Opportunities and challenges of nanotechnology for Africa and LDC
The evolution of nanotechnology is at its early stage globally, and Cozzens et al.  reported that ‘applying nanotechnology to meeting the Millennium Development Goals for 2015 remains as far away as it was in 2005, even though the target date is much closer. This is because nanotechnology activities are very much dominated by laboratories in the global North and the BRICs countries without any activity in some developing countries.’ This is a great global challenge and yet an opportunity for advancements. Yes, it is an opportunity through which developing countries can become part of the industrial shaping and through such participation strengthen their technological capacity, capabilities, and sustainability. Some developing countries that have come to this knowledge are investing heavily in it, such as India, Brazil, China, Thailand, and South Africa, among others.
Maclurcan  rightly reported that the manner and way in which some developing countries are going about their nanotechnology engagement is believed to be as largely given and as passive actors which, if not attended to, will turn them into perpetual nanotechnology importers thereby increasing their economic and technological dependence on the developed countries worse than today's experience. He suggested that an early developing country engagement with nanotechnology innovation could reduce the possibility of these countries being net importers of the technology.
The challenges of a country engagement in nanotechnology, however, are enormous and some of them seem insurmountable simply because of the political issues dominant in most developing countries, but the truth is that nanotechnology is here with us and will soon form part of our everyday product usage. Some of the challenges of nanotechnology development in third world nations as reported by Babajide  include but not limited to the following:
Lack of proper legislation/regulatory framework and the relevant political drive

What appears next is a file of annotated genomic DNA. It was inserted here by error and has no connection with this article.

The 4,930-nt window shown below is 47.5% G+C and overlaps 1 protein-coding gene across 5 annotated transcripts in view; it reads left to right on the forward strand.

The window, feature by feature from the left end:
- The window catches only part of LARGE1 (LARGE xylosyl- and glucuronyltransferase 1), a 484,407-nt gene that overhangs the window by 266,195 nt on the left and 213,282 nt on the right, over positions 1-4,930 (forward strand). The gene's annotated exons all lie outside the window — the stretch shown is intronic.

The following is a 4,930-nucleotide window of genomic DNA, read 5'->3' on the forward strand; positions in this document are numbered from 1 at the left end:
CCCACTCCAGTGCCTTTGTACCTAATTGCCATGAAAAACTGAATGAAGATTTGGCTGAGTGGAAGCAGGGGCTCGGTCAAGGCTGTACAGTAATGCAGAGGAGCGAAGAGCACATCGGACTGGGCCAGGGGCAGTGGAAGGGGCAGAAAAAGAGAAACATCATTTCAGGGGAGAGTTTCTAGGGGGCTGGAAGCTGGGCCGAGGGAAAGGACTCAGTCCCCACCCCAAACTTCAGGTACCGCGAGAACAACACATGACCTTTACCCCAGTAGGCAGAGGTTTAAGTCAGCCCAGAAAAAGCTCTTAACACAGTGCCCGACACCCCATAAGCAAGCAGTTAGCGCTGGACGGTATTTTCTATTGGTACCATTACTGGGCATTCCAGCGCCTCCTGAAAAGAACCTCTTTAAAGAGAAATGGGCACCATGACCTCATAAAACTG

Lower government spending on research and development (R&D)
Lack of infrastructure and human capacity
Lack of proper education relating to curriculum development matters
Lack of private enterprise participation in research and development
Lack of proper collaboration and network programs among agencies
Research institutes and industries that will translate basic research into applied research and end products
Poor industrialization status of the third world countries
Inadequate foreign linkage particularly with donor agencies in nanotechnology
Fear of health, environmental, and safety risks associated with nanotechnology
Lessons for Africa and LDC - the nanotechnology way forward
Various lessons can be learnt from this discussion on nanotechnology initiatives for African nations and other LDC, which they can adopt as practical steps to establish a robust nanotechnology program in their country. These lessons include but not limited to the following:
A ministry of nanotechnology or a department of nanotechnology should be created under the ministry of science and technology to focus on human capital development through students on researcher support program as well oversee the general activities of nanotechnology in the nation.
A strong collaboration link between African nations and nations like South Africa, India, and European Union which has strong nanotechnology capabilities should be established in order to help guide them on various areas of nanotechnology activities including funding.
The nation's policy formulations and definite goals should favor nanoscience and nanotechnology such that inclusion of nanotechnology budget in relevant ministry of government is guaranteed.
African nations and LDC can only make a headway in the activities of nanotechnology by making enormous budgetary allocations to research and development of nanotechnology and indeed launch the NNI formally like other nations that are already advanced in nanotechnology programs.